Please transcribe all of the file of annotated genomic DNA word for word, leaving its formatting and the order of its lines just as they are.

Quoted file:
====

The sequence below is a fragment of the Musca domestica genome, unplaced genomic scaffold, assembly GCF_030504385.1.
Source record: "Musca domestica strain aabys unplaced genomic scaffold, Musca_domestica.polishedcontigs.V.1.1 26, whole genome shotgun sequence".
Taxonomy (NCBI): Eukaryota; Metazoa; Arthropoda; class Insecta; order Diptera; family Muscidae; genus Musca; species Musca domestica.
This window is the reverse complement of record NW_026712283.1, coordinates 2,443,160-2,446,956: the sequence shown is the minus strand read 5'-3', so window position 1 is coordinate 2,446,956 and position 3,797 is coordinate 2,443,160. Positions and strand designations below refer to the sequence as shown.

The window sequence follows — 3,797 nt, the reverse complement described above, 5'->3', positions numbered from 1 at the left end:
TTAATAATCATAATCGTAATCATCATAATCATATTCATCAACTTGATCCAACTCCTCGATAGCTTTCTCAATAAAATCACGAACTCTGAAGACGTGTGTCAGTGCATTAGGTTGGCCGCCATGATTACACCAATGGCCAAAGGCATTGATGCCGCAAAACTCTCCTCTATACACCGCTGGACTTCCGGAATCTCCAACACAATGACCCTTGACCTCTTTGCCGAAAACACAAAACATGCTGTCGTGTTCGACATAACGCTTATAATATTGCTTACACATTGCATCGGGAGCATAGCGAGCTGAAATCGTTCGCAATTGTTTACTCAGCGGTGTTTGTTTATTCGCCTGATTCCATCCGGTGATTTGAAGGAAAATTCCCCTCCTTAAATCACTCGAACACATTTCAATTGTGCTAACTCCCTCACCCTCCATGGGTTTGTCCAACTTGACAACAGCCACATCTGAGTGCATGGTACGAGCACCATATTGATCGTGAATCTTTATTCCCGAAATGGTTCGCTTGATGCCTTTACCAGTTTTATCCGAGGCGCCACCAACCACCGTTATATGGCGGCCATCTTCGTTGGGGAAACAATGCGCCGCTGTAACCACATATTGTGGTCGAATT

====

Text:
The sequence below is a fragment of the Musca domestica genome, unplaced genomic scaffold, assembly GCF_030504385.1.
Source record: "Musca domestica strain aabys unplaced genomic scaffold, Musca_domestica.polishedcontigs.V.1.1 26, whole genome shotgun sequence".
Taxonomy (NCBI): Eukaryota; Metazoa; Arthropoda; class Insecta; order Diptera; family Muscidae; genus Musca; species Musca domestica.
This window is the reverse complement of record NW_026712283.1, coordinates 2,443,160-2,446,956: the sequence shown is the minus strand read 5'-3', so window position 1 is coordinate 2,446,956 and position 3,797 is coordinate 2,443,160. Positions and strand designations below refer to the sequence as shown.

The window sequence follows — 3,797 nt, the reverse complement described above, 5'->3', positions numbered from 1 at the left end:
TTAATAATCATAATCGTAATCATCATAATCATATTCATCAACTTGATCCAACTCCTCGATAGCTTTCTCAATAAAATCACGAACTCTGAAGACGTGTGTCAGTGCATTAGGTTGGCCGCCATGATTACACCAATGGCCAAAGGCATTGATGCCGCAAAACTCTCCTCTATACACCGCTGGACTTCCGGAATCTCCAACACAATGACCCTTGACCTCTTTGCCGAAAACACAAAACATGCTGTCGTGTTCGACATAACGCTTATAATATTGCTTACACATTGCATCGGGAGCATAGCGAGCTGAAATCGTTCGCAATTGTTTACTCAGCGGTGTTTGTTTATTCGCCTGATTCCATCCGGTGATTTGAAGGAAAATTCCCCTCCTTAAATCACTCGAACACATTTCAATTGTGCTAACTCCCTCACCCTCCATGGGTTTGTCCAACTTGACAACAGCCACATCTGAGTGCATGGTACGAGCACCATATTGATCGTGAATCTTTATTCCCGAAATGGTTCGCTTGATGCCTTTACCAGTTTTATCCGAGGCGCCACCAACCACCGTTATATGGCGGCCATCTTCGTTGGGGAAACAATGCGCCGCTGTAACCACATATTGTGGTCGAATT